You are seated at a big table, probably where a bunch of other strangers are already seated and eating. This place is a bit like Schwartz`s in Montreal in that aspect. No chance whatsoever you are getting that long table for yourself and your party of three. Asian culture is not about private property or individualist ideals. It`s about sharing. It`s about having strangers intrude uncomfortably close to your personal space.
A server attends to you right away to give you your personal oshibori, warm wet cloth, to wash your hands. This is an important part of izakaya tradition. What people also tend to notice right away is that the whole izakaya is noisy. The kitchen is open so you hear all the cooking and pots and pans banging. The server is constantly calling out something in Japanese and the cooks reply in unison, as though your whole dining experience is actually a scripted part of a bizarre Broadway musical of some sort. You do not go to Guu to chat with a friend, to catch up on lost times. You go to Guu to eat. And to listen to people yelling in Japanese.
So you order some drinks.
Man, even the drinks are unique and amazing. You can order sake, of course, but you can also order Japanese vodka. You can order aloe juice (a popular Asian drink) with vodka. You can order Japanese style hard lemonade, and you get your own lemon and juicer to squeeze into your vodka. You can order something called the three samurai; I have no idea what`s in them but they are bright happy colours and perfect for a party of three.
And then you order food. As mentioned, the plates are small and meant to be shared. They`re modestly priced, as authentic Asian food should be, in my opinion, but the truth is you end up falling in love with the whole menu and you try to order everything off the menu and those little plates add up.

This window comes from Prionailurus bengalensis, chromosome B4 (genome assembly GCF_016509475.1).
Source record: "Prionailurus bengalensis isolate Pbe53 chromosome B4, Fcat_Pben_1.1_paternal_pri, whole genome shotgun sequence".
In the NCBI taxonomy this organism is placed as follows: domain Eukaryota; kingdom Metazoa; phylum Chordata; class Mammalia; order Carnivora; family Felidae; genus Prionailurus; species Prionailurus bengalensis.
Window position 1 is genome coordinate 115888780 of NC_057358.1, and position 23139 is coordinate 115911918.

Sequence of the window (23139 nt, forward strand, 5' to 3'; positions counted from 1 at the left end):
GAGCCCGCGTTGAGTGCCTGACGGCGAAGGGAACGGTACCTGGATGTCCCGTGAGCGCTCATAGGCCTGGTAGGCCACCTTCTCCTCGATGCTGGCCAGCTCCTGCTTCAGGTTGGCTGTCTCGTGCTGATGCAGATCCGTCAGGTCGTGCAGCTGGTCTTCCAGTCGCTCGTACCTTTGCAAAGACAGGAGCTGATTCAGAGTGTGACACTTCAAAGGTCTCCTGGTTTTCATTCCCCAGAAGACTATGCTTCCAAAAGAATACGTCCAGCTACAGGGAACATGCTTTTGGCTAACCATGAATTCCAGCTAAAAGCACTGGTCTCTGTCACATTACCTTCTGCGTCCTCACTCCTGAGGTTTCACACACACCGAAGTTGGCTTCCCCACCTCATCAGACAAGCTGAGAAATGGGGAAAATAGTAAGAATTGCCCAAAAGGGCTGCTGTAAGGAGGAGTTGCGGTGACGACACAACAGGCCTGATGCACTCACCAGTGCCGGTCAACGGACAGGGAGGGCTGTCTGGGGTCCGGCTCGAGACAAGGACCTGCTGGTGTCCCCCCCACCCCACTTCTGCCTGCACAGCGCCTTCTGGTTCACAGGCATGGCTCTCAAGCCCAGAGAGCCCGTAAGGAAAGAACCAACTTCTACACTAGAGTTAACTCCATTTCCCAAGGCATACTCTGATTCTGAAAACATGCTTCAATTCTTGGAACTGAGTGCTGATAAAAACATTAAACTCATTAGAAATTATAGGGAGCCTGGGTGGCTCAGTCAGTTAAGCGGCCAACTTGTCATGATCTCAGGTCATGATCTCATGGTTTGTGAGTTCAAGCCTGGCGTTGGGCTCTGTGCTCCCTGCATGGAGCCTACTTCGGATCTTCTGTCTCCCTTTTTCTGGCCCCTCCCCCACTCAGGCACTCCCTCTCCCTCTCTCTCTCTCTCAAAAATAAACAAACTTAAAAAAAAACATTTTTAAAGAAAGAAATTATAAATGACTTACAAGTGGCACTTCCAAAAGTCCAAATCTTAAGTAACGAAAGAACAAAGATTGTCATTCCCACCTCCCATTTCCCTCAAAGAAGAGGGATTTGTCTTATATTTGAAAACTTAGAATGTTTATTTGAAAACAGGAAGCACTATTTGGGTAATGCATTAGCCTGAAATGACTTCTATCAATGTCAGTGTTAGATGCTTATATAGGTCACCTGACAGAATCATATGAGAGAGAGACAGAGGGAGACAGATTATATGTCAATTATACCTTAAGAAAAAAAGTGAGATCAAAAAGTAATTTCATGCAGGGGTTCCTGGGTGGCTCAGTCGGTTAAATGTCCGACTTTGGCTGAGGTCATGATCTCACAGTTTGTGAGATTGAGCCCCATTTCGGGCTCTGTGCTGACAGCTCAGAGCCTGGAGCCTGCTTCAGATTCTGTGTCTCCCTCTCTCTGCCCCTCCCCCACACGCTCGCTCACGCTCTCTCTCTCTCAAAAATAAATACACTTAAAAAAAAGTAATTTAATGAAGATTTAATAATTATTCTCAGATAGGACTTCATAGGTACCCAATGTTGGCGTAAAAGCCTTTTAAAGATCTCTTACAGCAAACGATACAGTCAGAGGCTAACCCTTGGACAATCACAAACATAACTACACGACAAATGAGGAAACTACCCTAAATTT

the most incredible piece of salmon you will ever taste
tuna in a soy sauce that makes it taste just like Korean jangjorim
My sadness in being a writer and not, like, I don`t know, some kind of tasting experience reproducer is that I can write and write and write about how good the food is, but I just cannot get across the wonderful feeling when that beef tongue hits your tongue. How can I explain it? I generally do not like seafood and try to avoid it whenever I can. When I eat scallops or tuna or salmon at Guu though, I forget that I hate seafood because they make it taste so good I want to lick the dish, if I could do it without offending.
You know, half the time I can't even remember the dishes we ordered, partly because we order so much, and partly because the food is so good, I fall into this blissful trance where my mouth believes it is in heaven and everything becomes a beautiful blur. Also, the drinks are good, so we tend to order more rounds of 3 samurai. But bits of it come back at random times, when I'm at the office, or in my car driving back to Ottawa. That wasabi mayo dip. That soya sauce base. That fried chicken, the tenderest fried chicken you will ever eat.
the bill, no joking matter.
And as you leave, the entire kitchen staff cheerfully sends you off at the top of their lungs, probably "We are glad you dined with us; please come again!" but maybe they're saying "You ate a lot, fatty! Go for a run." And as you leave, you're hit with that feeling of sadness when you realize that all the food you've ordered has been eaten, and you're going to have to wait till the next time you come to Guu before you can achieve such culinary ecstasy again.
portrait of a happy couple